What is the burden of vector borne diseases?
Vector-borne diseases are infections transmitted by infected insects such as mosquitoes, sandflies and tsetse flies. Diseases like malaria, leishmaniasis, lymphatic filariasis, dengue and others disproportionately affect poor communities living in low and middle income countries in tropical and sub-tropical zones. The most well-known vector-borne disease, malaria, is a major cause of ill health, particularly in sub-Saharan Africa where there were an estimated 191 million cases and 394,000 deaths in 2015. In addition, the threat from viruses carried by Aedes mosquitoes is growing sharply, with an unprecedented spread of dengue and chikungunya viruses, together with the recent global epidemic of Zika virus disease and major outbreaks of yellow fever. There are an estimated 64 million dengue infections per year in Africa.
What is the link between the built environment and vector-borne diseases?
Poor quality housing and environmental conditions undermine the health of citizens with regard to vector-borne diseases. For example, the home is a place of high risk for malaria transmission, with over 80% of malaria transmission by the night-biting mosquito Anopheles gambiae occurring indoors. Mosquitoes can enter leaky houses through open eaves, doors and windows in order to bite people. Towns and cities undergoing unplanned urbanisation and accompanying environmental degradation provide an ideal habitat for the day-biting Aedes aegypti mosquito. Immature forms of this mosquito are commonly found in plastic containers and discarded tyres which abound due to poor waste management. Insecure water supplies lead to storage of water in containers in the home which also harbour immature forms of Ae. aegypti.
Malaria and other vector-borne diseases are typically prevented through the use of vector control methods such as insecticide-treated bednets. However, in many areas current vector control tools are insufficient to control these diseases. Mosquitoes are also becoming increasingly resistant to the insecticides used against them and the need for non-chemical and inter-sectoral approaches to control is widely recognised. Despite this, improvements to the built environment, traditionally a core pillar of public health, are not often used for vector-borne disease control.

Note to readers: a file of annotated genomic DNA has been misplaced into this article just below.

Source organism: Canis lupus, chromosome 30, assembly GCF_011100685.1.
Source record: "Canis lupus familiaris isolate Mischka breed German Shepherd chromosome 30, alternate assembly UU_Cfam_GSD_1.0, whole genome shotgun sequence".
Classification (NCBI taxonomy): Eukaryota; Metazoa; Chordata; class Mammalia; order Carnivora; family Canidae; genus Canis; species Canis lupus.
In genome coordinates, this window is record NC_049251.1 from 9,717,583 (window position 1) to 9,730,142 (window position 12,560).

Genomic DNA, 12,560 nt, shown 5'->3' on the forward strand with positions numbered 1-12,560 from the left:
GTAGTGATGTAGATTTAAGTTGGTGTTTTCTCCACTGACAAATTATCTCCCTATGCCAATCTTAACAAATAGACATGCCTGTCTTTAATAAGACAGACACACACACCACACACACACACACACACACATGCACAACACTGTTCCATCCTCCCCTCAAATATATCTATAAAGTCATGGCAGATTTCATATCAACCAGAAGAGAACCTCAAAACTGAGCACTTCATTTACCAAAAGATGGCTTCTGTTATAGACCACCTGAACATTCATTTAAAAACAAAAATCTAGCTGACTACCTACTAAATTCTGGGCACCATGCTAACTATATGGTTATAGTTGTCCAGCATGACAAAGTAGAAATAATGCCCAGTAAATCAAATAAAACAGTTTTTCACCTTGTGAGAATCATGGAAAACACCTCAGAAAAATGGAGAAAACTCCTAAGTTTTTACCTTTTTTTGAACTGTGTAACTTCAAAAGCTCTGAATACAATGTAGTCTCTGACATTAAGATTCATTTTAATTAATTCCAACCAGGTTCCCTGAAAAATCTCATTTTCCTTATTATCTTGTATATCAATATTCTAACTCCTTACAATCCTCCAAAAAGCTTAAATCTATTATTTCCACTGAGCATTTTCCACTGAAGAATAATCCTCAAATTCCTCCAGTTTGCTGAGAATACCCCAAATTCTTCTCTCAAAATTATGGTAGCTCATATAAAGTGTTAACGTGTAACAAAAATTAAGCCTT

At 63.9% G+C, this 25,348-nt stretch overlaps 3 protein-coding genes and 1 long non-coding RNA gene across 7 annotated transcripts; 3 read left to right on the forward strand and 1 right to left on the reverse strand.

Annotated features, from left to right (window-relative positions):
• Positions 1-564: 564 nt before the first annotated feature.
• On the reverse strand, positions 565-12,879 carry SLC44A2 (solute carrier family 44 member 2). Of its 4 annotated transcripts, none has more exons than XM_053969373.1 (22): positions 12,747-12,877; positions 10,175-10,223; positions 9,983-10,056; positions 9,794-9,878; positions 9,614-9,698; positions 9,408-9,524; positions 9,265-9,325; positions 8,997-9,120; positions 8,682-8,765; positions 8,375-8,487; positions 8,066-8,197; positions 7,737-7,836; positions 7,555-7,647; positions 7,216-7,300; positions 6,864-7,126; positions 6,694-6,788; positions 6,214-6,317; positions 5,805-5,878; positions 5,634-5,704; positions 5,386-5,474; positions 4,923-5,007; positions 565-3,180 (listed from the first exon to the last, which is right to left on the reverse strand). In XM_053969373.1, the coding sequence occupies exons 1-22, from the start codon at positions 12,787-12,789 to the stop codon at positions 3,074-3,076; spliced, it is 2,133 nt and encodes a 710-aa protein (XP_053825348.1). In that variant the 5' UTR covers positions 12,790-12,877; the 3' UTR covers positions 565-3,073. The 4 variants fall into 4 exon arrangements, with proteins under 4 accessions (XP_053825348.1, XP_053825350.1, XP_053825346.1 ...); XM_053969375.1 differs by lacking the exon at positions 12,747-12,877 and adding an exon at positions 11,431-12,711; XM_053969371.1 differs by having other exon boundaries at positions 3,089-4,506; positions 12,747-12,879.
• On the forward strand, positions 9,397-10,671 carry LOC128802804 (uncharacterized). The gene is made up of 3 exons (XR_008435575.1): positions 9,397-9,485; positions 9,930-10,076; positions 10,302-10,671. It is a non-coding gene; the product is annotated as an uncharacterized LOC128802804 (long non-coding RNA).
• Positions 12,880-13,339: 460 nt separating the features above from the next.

How can we improve the built environment to prevent vector-borne diseases?
There is growing evidence that improving the built environment can be protective against vector-borne diseases. For example, screening houses can be a powerful means to lower transmission of malaria and Aedes-borne diseases. Resilience can also be built into urban environments through better environmental management and urban planning. For example, solid waste management can help to clean up neighbourhoods to remove containers where Aedes mosquitoes lay their eggs. Provision of reliable piped water means that households do not need to store water in their homes. Clearing drains by removing vegetation and rubbish can help to avoid standing water where malaria mosquitoes and those carrying lymphatic filariasis can flourish.
Rapid economic and population growth in sub-Saharan Africa presents a remarkable opportunity to reduce the risk of vector-borne diseases through improvements in the built environment. If nothing is done, then the risk of future outbreaks in the future is huge. The continent’s population is projected to increase from 1.2 billion in 2015 to 2.1 billion in 2050 and it has the world’s fastest rate of urbanisation. Accommodating the expanding population – while working towards Sustainable Development Goal (SDG) 11 and the New Urban Agenda to ensure adequate housing for all by 2030 and safe, resilient human settlements – will require careful planning and hundreds of millions of well-designed new homes.
Leveraging this revolution in rural and urban development should be considered an exceptional opportunity to exert a powerful, continent-wide impact on vector-borne disease control. This aspiration also aligns with the World Health Organization’s (WHO) Global Vector Control Response, at the core of which is inter-sectoral collaboration and the use of interventions outside the health sector, such as improved housing.